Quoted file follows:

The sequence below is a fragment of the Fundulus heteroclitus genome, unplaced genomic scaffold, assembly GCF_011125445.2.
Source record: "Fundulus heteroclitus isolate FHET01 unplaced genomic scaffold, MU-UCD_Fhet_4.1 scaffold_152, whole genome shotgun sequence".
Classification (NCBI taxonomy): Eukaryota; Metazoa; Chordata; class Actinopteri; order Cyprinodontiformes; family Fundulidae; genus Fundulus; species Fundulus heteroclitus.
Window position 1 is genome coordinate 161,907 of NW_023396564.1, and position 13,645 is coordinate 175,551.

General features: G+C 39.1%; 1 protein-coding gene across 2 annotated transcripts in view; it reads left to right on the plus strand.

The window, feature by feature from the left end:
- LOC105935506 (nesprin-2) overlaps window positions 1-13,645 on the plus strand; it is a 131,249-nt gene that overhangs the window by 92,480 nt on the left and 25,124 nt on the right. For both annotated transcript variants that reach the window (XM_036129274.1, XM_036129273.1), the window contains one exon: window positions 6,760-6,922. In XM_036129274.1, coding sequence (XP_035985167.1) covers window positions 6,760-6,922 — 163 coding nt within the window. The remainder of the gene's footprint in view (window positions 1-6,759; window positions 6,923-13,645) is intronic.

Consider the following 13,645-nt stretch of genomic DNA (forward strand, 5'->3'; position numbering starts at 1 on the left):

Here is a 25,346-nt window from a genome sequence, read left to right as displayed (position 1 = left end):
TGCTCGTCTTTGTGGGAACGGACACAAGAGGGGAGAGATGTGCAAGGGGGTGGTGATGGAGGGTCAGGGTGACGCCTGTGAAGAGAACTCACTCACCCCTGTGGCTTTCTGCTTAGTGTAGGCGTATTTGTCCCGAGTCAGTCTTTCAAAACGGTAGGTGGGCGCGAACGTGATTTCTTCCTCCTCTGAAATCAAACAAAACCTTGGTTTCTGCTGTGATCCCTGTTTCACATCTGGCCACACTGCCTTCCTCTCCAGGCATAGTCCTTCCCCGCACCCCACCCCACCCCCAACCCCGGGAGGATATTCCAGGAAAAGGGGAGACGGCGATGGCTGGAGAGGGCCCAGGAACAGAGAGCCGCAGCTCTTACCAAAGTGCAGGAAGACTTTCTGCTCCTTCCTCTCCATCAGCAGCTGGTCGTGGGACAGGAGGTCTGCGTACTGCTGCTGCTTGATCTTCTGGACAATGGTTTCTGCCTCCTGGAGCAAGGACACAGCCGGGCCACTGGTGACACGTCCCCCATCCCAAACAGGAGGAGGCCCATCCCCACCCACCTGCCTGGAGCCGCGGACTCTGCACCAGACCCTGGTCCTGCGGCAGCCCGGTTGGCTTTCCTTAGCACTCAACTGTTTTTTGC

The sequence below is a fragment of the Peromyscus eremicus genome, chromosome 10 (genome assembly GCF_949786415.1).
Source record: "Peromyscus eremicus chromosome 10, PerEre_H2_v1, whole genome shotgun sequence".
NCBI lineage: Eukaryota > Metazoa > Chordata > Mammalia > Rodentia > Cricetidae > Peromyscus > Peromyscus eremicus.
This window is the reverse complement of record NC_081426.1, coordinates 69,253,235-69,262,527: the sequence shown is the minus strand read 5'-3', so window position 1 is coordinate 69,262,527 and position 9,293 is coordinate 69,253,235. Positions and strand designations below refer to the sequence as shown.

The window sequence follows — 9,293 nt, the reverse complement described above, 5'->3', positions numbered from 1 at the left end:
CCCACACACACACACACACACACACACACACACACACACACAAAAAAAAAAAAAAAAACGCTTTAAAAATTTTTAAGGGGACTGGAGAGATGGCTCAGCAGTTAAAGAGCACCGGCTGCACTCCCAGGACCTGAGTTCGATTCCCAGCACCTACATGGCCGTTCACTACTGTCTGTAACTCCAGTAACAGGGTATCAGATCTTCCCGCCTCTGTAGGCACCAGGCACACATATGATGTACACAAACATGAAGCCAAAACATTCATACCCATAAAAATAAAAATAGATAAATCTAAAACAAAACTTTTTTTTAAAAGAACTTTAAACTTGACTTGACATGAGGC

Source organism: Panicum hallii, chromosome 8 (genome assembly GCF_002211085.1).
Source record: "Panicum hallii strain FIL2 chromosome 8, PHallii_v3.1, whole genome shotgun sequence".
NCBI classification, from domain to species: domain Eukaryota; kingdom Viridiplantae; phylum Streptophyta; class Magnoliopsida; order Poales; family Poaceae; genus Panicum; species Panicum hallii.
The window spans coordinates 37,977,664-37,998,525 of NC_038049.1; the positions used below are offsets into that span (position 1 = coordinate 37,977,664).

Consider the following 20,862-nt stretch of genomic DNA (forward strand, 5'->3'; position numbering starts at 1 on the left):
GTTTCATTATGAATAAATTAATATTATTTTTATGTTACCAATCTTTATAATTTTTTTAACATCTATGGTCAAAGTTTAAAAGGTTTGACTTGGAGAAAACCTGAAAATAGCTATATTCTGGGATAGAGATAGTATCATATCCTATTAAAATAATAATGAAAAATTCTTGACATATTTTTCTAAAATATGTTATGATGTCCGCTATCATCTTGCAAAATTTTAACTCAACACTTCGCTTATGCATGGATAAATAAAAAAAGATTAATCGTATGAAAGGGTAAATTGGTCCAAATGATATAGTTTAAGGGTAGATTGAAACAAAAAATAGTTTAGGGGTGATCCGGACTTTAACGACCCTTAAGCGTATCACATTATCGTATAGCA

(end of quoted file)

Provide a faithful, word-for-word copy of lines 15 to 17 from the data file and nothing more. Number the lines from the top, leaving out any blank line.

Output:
The window sequence follows — 9,293 nt, the reverse complement described above, 5'->3', positions numbered from 1 at the left end:
CCCACACACACACACACACACACACACACACACACACACACAAAAAAAAAAAAAAAAACGCTTTAAAAATTTTTAAGGGGACTGGAGAGATGGCTCAGCAGTTAAAGAGCACCGGCTGCACTCCCAGGACCTGAGTTCGATTCCCAGCACCTACATGGCCGTTCACTACTGTCTGTAACTCCAGTAACAGGGTATCAGATCTTCCCGCCTCTGTAGGCACCAGGCACACATATGATGTACACAAACATGAAGCCAAAACATTCATACCCATAAAAATAAAAATAGATAAATCTAAAACAAAACTTTTTTTTAAAAGAACTTTAAACTTGACTTGACATGAGGC

Source organism: Panicum hallii, chromosome 8 (genome assembly GCF_002211085.1).